Design Optimization of Linear Fresnel Reflector Systems

Student thesis: Doctoral ThesisDoctor of Philosophy


To keep global temperature rise within 1.5°C and meet global net zero targets, it has been suggested that the world needs around 6.7 GW of annual capacity additions from Concentrating Solar thermal Power (CSP) from 2020 to 2030. However, to realise this, improvements are needed to make the technology more cost efficient and attractive for investment. The Linear Fresnel Reflector (LFR) is an emerging CSP technology for power generation, yet needs to benefit from design improvements and cost reductions. This thesis aims to optimize the design parameters of an LFR to improve efficiencies and minimise energy costs. To begin with, optical and thermal models are developed and verified against existing baseline LFR systems. The research goes on to investigate how the optical and thermal models can be coupled together and solved simultaneously using optimization methods. Genetic Algorithm(GA) was selected after testing different optimization methods on a number of LFRdesigns. Simulations are carried out for performance and cost based objective functions: total theoretical efficiency and Levelized Cost of Electricity (LCOE), and five design variables are examined: mirror number, width and spacing; receiver height and operating temperature. The thesis further explores LFR systems usingthree different primary mirror types (flat, slightly curved and fully curved) and two alternative receiver temperature operating conditions (constant and variable).Three locations (Spain, China and Australia) are considered to evaluate how optimized LFR designs will change due to the region of installation. The maximum efficiencies for the alternative mirror configurations were found to be comparable,however the optimized design variables were significantly different. In comparison to using flat mirrors, an optimized LFR system using fully curved mirrors increased the total efficiency by 4.5% and reduced land area, mirror area and receiver height by 35%, 29% and 34%, respectively. The performance-based and cost-based designs were most sensitive to non-optimal values of receiver temperature andreceiver height, respectively. Changes in mirror spacing were the least sensitive.Optimized results showed that design variable changes from existing systems can drop the LCOE up to 23%; highlighting the importance of highly accurate optimization of the system design. Although, the optimized designs did not vary much between the case study locations, LCOE showed a clear difference. This suggests that the LOCE is largely dominated by the component costs and amount of direct radiation rather than location dependant solar irradiance profiles. Optimized LCOE ranged from 0.074 to 0.083 (USD/kWh), lower than currently reported values for CSP (0.108 USD/kWh). A sensitivity analysis on cost parameters showed that a 20% drop of mirror costs would drop current LCOE by 9.7%. The method presented in this study can be adapted by manufacturers and researchers to optimize mirror receiver layouts and operating conditions for other LFR configurations.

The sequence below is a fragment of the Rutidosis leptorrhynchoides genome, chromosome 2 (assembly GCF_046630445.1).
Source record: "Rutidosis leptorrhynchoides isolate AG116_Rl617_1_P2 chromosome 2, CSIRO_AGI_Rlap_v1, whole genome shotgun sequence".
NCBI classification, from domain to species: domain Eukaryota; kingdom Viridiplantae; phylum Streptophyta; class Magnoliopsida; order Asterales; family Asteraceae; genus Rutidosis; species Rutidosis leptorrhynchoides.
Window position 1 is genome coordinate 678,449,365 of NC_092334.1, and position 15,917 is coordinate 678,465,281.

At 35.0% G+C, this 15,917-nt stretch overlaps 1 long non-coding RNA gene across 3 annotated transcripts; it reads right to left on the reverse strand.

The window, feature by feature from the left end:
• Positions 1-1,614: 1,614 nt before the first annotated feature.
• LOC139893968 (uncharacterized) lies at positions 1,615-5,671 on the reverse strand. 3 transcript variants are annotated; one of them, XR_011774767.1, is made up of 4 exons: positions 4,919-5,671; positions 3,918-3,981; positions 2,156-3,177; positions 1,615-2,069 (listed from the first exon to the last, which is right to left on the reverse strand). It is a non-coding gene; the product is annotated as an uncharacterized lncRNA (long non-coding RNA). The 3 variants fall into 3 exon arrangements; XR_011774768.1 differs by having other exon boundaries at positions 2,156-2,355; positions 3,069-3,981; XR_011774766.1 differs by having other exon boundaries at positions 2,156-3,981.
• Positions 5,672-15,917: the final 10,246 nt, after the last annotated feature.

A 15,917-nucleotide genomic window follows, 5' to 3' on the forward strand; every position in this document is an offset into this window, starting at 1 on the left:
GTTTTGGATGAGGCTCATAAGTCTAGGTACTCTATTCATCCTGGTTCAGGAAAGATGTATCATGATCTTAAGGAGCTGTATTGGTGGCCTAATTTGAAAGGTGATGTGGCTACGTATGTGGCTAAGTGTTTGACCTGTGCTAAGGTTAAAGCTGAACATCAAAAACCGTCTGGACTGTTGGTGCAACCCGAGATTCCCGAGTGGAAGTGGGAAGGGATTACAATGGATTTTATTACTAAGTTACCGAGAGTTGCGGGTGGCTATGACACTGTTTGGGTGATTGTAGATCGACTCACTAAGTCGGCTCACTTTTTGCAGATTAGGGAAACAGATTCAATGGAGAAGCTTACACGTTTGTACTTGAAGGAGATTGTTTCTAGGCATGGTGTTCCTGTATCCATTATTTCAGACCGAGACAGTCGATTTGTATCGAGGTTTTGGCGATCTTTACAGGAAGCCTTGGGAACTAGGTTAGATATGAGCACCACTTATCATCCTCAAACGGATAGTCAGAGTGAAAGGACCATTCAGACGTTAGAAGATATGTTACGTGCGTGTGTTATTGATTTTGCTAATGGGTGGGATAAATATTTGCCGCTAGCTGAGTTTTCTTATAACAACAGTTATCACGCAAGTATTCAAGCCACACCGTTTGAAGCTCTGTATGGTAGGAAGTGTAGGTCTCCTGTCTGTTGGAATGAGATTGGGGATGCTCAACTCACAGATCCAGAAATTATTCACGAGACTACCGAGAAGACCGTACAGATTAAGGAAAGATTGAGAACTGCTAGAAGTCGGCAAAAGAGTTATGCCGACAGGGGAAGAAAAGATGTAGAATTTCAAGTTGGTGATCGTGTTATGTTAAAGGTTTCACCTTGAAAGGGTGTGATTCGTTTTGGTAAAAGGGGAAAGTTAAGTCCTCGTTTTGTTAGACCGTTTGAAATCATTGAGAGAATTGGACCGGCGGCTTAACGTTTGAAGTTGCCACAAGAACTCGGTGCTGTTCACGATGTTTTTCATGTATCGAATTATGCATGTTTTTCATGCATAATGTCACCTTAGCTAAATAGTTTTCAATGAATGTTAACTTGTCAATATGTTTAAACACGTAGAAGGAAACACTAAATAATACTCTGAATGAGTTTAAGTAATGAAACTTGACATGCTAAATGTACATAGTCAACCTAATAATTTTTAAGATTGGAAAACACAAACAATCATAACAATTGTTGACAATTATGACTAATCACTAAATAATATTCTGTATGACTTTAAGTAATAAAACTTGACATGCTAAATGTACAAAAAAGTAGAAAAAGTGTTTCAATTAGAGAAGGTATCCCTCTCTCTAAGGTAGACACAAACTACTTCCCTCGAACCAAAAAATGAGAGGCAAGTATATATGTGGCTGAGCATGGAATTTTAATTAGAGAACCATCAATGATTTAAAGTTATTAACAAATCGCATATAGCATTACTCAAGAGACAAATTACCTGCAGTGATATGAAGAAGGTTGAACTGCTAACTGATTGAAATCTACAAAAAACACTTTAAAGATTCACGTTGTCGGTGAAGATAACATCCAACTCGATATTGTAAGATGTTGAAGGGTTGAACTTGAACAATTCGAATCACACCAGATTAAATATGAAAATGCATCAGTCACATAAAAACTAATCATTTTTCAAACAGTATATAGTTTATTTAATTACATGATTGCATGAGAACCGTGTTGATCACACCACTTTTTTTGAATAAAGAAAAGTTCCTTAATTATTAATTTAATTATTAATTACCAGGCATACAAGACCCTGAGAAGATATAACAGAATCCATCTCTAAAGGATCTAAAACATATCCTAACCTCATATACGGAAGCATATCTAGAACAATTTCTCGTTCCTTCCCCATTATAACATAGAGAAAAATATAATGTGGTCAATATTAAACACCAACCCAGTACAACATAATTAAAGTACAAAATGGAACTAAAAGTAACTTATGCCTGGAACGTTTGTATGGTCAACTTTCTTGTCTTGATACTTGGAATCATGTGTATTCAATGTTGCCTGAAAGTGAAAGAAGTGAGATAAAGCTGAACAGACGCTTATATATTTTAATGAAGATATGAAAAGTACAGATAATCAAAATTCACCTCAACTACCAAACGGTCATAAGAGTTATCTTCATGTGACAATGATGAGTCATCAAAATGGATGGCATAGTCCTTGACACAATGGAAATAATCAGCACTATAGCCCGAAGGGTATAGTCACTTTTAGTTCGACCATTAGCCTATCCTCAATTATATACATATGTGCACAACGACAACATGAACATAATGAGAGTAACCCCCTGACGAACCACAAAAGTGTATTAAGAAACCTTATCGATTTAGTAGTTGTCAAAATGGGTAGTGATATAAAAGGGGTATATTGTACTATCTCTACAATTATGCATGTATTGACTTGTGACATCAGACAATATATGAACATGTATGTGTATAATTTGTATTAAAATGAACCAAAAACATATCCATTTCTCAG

Date of AwardFeb 2023
Original languageEnglish
Awarding Institution
  • Coventry University
SupervisorJonathan Nixon (Supervisor), Mauro Innocente (Supervisor) & Janis Priede (Supervisor)

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